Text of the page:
By: Brian Gunn
Typing games are few and far between, and they have a bit of an odd history. Originally a genre almost exclusively made for education as daily computer use became a reality, in the past decade or so they’ve shifted toward just being made for fun, like with the Typing of the Dead series. Epistory – Typing Chronicles looks to continue that tradition, while telling the story of dealing with writer’s block.
Of course, being a typing game should tell players how the game will control. If you’re a hunt and peck typer, the game will probably not be too enjoyable, though it may help break that habit.
Aside from typing words to damage enemies, players will navigate the world using traditional WASD keys and solving some simple puzzles. Some of these can get a little annoying, particularly any involving sliding on ice when it comes to diagonal angles.
Epistory is a breathtaking game. The world is crafted in a sort of paper-craft style, with a slight hint of origami into the mix. It’s a charming looking game, though it could do with some more enemy skin variety. Still, every time you unlock a new area and get to see it crafted before you is a real treat.
There’s a disembodied narrator covering the action of the story, though one that’s not nearly as frequent as other narrator-focused games like Bastion. One part storyteller, and another part woman that’s struggling with her life, the voice actress embodies both roles well.
Most of the music is fairly light affair, sort of New Age-ish, and even when it goes up-tempo it seems careful to not be overwhelming — perhaps so as to not distract from focused typing tasks. It ends up being similar for sound effects, with the clacking of your keyboard likely to leave a bigger impression.
Players are cast in the role of an unnamed young girl as she rides atop her giant fox and explores a desolate fantasy world. While this adventure is going on, the narrator is having issues of her own, most notably a case of writer’s block. While it’s clear the story of the little girl and the narrator are connected, it’s on the vague side until near the end, and even then it doesn’t quite mesh all that well together.
Still, there’s lots of fun to be found adventuring around the broken and empty world. As you explore you’ll revive much of it, either through typing some words to grow plants in a barren area, or revealing entire new sections of the world at certain Reveal Points that construct new areas to explore — if you have enough points.
Those points are earned from doing well in combat or exploring for hidden treasure. These also control the game’s leveling system, so players are almost always unlocking either new areas to explore or upgrades to snag. In fact, it’s almost too much.
I’d frequently lose my sense of direction because I had enough points to unlock a few Reveal Points at a time, and the relatively open nature of the game makes getting lost easy. For example, I ended up unlocking the cinematic for Chapter 4 about half an hour before I managed to unlock Chapter 3.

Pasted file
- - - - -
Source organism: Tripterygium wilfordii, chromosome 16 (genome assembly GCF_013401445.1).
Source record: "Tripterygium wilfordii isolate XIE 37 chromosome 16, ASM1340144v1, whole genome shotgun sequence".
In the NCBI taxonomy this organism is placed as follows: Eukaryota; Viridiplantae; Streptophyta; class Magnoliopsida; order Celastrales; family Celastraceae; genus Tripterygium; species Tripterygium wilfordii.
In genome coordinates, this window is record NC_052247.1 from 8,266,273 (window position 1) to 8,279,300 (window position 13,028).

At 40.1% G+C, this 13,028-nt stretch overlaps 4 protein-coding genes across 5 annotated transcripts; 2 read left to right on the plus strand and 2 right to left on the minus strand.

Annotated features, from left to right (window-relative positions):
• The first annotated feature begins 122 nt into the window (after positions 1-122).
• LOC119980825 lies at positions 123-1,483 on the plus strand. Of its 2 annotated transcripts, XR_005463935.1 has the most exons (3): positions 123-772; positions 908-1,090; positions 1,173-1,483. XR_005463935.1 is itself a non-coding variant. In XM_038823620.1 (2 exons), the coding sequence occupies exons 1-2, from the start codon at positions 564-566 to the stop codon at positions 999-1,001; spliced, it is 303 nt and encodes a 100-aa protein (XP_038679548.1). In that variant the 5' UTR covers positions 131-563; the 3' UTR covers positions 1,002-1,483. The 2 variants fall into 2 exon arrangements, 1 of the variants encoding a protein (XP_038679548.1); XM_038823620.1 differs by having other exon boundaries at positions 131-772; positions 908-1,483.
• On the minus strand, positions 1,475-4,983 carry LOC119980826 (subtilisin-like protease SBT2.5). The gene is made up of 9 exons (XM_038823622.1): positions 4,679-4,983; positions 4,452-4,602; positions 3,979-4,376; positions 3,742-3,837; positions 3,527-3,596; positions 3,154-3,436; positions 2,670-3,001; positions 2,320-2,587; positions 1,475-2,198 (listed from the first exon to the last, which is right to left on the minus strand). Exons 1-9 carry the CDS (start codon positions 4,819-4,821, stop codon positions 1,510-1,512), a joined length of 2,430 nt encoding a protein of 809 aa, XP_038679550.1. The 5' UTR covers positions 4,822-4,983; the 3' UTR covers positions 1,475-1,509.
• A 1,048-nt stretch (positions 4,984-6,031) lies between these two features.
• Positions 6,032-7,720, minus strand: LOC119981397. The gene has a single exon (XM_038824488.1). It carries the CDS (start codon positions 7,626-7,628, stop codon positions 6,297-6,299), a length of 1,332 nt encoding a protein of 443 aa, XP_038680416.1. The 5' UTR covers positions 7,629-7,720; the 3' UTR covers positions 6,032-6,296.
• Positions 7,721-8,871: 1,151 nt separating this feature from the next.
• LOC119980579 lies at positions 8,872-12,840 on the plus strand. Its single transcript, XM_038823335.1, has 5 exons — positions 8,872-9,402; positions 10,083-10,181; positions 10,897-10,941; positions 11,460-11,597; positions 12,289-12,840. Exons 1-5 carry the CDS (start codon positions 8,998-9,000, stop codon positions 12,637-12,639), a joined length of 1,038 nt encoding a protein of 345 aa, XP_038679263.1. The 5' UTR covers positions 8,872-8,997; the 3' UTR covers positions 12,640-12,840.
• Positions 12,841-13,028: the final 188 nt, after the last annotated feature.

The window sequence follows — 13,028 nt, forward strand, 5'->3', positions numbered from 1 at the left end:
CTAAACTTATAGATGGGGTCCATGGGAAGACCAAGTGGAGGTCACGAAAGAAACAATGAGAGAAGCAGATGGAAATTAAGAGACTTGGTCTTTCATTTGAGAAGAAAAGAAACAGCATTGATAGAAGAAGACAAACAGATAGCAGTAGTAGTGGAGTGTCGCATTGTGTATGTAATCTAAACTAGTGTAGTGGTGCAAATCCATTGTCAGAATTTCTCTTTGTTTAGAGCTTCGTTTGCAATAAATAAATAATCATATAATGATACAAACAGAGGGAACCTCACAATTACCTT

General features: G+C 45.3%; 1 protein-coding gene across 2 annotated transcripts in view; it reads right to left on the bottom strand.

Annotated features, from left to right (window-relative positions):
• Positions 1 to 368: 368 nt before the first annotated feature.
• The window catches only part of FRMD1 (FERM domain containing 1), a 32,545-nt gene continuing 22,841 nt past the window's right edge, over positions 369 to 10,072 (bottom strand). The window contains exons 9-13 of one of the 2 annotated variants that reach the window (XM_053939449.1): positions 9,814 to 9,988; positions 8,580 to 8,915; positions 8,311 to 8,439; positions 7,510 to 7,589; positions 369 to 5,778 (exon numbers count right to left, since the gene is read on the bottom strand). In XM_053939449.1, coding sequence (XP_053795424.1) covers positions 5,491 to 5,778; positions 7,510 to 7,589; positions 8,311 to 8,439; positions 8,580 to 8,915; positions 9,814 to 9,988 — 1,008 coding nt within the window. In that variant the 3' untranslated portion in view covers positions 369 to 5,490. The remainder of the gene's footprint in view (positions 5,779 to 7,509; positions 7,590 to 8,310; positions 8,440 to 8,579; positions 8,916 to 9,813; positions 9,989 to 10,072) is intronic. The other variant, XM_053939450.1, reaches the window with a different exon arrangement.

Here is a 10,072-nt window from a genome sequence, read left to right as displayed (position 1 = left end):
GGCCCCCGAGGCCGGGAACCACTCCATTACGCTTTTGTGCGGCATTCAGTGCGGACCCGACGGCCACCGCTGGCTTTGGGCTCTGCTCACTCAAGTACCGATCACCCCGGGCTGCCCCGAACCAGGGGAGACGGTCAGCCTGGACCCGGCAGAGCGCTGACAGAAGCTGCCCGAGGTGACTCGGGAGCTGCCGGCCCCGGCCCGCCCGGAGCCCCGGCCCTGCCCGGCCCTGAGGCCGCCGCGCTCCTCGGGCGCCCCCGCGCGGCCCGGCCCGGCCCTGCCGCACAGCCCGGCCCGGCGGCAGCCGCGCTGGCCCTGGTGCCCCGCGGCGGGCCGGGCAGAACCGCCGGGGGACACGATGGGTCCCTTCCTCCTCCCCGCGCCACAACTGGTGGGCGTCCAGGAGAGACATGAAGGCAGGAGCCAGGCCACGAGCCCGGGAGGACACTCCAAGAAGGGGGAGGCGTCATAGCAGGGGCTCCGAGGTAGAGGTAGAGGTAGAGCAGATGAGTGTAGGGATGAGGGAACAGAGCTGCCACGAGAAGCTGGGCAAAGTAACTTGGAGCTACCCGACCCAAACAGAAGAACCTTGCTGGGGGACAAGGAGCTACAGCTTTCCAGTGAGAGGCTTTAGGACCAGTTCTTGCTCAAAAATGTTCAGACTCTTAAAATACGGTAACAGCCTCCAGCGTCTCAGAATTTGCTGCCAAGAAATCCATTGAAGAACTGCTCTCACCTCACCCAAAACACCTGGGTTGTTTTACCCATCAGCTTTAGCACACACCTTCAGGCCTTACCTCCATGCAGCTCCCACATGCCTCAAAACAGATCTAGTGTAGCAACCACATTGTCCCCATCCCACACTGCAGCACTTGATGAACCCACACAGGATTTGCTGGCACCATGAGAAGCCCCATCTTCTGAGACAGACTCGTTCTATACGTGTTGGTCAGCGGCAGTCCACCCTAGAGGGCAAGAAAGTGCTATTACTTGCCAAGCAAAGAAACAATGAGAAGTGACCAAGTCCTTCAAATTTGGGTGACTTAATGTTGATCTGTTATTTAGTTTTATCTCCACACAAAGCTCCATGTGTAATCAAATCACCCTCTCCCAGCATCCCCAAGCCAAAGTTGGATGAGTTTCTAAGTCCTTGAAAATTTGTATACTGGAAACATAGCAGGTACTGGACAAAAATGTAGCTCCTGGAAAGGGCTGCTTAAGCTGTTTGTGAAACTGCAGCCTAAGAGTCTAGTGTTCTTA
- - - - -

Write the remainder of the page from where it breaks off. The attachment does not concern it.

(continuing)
While there is a great deal of freedom, there is some gating involved, almost in a Metroidvania sense. There are roadblocks pertaining to the typical elements like ice and fire that need power ups to traverse, and these are used in combat as well.
Speaking of combat, it mostly takes place as you approach a monster nest and stay put as waves come at you. You simply need to type the right words to do damage, with smaller enemies usually only having two words to deal with, while a giant slug might have several, more complex words.
As you get powered up, you’ll need to adjust your strategy. Ice will freeze an enemy for a few moments, for instance, while fire will cause damage over time and make it so you don’t have to type the next word. So, if you apply it to an enemy’s second-to-last word, you can then safely ignore it as the fire damage finishes it off. It becomes surprisingly intense over the course of the campaign as you switch elements and have to decide what to focus on, as any enemy reaching you is death.
Epistory also features an analysis mode that will change the difficulty depending on how well you do. Got a huge combo? Then it might throw in a bunch of names of obscure rocks to deal with, while slower typers or kids can likely manage with the system taking it easier on them. There’s an arena mode as well, which is okay for a burst of quick action but misses the exploration and charm of the campaign.
There’s a surprising amount of depth to Epistory – Typing Chronicles that shows why these types of games still get made. In addition to testing your typing skills and speed, you may find your strategic mind being stretched, as well as picking up a handful of new words to add to your lexicon.